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CdGAP/ARHGAP31 is regulated by RSK phosphorylation and binding to 14-3-3β adaptor protein.

Ouadda ABD, He Y, Calabrese V, Ishii H, Chidiac R, Gratton JP, Roux PP, Lamarche-Vane N

Cancer Research Program, Research Institute of the MUHC, Montreal, Quebec, H4A 3J1, Canada.

Cdc42 GTPase-activating protein (CdGAP, also named ARHGAP31) is a negative regulator of the GTPases Rac1 and Cdc42. Associated with the rare developmental disorder Adams-Oliver Syndrome (AOS), CdGAP is critical for embryonic vascular development and VEGF-mediated angiogenesis. Moreover, CdGAP is an essential component in the synergistic interaction between TGFβ and ErbB-2 signaling pathways during breast cancer cell migration and invasion, and is a novel E-cadherin transcriptional co-repressor with Zeb2 in breast cancer. CdGAP is highly phosphorylated on serine and threonine residues in response to growth factors and is a substrate of ERK1/2 and GSK-3. Here, we identified Ser1093 and Ser1163 in the C-terminal region of CdGAP, which are phosphorylated by RSK in response to phorbol ester. These phospho-residues create docking sites for binding to 14-3-3 adaptor proteins. The interaction between CdGAP and 14-3-3 proteins inhibits the GAP activity of CdGAP and sequesters CdGAP into the cytoplasm. Consequently, the nucleocytoplasmic shuttling of CdGAP is inhibited and CdGAP-induced cell rounding is abolished. In addition, 14-3-3β inhibits the ability of CdGAP to repress the E-cadherin promoter and to induce cell migration. Finally, we show that 14-3-3β is unable to regulate the activity and subcellular localization of the AOS-related mutant proteins lacking these phospho-residues. Altogether, we provide a novel mechanism of regulation of CdGAP activity and localization, which impacts directly on a better understanding of the role of CdGAP as a promoter of breast cancer and in the molecular causes of AOS.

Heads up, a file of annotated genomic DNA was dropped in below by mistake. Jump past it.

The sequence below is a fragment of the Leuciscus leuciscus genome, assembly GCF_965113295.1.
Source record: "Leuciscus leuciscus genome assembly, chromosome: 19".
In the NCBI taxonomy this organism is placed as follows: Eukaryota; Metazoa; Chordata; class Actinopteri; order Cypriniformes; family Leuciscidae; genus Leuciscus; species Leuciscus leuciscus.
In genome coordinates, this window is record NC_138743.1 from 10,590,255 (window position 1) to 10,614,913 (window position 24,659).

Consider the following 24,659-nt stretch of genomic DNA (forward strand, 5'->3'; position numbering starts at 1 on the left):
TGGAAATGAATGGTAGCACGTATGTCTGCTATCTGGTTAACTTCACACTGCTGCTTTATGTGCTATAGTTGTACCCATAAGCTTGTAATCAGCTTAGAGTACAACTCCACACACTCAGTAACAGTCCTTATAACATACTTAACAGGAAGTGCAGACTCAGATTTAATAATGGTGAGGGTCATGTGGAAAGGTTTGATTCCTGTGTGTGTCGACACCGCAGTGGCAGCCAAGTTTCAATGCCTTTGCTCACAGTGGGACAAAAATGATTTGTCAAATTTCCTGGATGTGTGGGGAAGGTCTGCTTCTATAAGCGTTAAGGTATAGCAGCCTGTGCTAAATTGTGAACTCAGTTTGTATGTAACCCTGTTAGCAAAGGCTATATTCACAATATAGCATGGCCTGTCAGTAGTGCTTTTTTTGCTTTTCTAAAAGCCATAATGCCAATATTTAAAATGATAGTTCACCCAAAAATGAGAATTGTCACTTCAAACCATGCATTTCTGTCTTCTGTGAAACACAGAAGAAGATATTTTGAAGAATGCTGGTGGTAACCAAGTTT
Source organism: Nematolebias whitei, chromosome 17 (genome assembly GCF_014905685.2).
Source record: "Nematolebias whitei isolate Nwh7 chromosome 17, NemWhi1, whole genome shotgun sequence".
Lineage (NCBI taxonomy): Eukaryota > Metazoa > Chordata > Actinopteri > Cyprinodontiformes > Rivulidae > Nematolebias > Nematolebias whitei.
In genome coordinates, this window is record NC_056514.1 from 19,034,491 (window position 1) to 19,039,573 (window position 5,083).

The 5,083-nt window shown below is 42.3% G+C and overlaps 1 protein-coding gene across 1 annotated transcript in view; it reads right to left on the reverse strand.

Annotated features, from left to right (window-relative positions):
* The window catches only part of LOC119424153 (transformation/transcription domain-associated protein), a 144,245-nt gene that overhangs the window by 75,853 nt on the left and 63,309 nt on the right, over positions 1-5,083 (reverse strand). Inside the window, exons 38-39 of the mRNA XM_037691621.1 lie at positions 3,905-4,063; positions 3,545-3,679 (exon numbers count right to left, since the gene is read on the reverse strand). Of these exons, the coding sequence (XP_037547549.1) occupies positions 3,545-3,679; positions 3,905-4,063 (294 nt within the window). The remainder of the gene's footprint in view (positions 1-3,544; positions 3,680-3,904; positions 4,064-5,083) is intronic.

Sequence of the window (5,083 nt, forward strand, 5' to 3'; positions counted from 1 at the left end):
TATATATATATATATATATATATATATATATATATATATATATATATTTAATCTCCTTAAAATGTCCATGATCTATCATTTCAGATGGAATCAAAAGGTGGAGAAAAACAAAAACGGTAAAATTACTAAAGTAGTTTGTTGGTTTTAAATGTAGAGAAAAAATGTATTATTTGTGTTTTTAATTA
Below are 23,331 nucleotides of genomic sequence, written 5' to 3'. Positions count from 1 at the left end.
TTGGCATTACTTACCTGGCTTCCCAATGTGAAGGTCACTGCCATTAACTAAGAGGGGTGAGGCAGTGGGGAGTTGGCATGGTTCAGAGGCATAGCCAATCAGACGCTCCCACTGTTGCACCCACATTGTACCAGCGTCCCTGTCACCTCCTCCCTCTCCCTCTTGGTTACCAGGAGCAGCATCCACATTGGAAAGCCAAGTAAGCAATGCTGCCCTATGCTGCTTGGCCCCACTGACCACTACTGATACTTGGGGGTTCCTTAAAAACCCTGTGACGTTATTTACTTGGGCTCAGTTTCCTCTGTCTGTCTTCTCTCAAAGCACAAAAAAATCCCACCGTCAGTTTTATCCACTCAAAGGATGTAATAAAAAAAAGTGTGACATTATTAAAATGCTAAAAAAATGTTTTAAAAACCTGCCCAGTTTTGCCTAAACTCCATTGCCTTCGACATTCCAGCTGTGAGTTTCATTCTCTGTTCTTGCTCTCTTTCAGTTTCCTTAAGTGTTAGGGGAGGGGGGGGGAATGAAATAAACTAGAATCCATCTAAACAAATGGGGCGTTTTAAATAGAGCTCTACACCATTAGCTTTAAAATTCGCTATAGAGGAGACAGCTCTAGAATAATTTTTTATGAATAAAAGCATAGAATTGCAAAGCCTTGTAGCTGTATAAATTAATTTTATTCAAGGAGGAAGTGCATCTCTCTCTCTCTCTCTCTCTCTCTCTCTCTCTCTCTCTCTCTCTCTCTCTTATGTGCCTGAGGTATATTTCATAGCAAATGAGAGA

Oncotarget 2018;9(14):11646-11664.

Pubmed ID: 29545927

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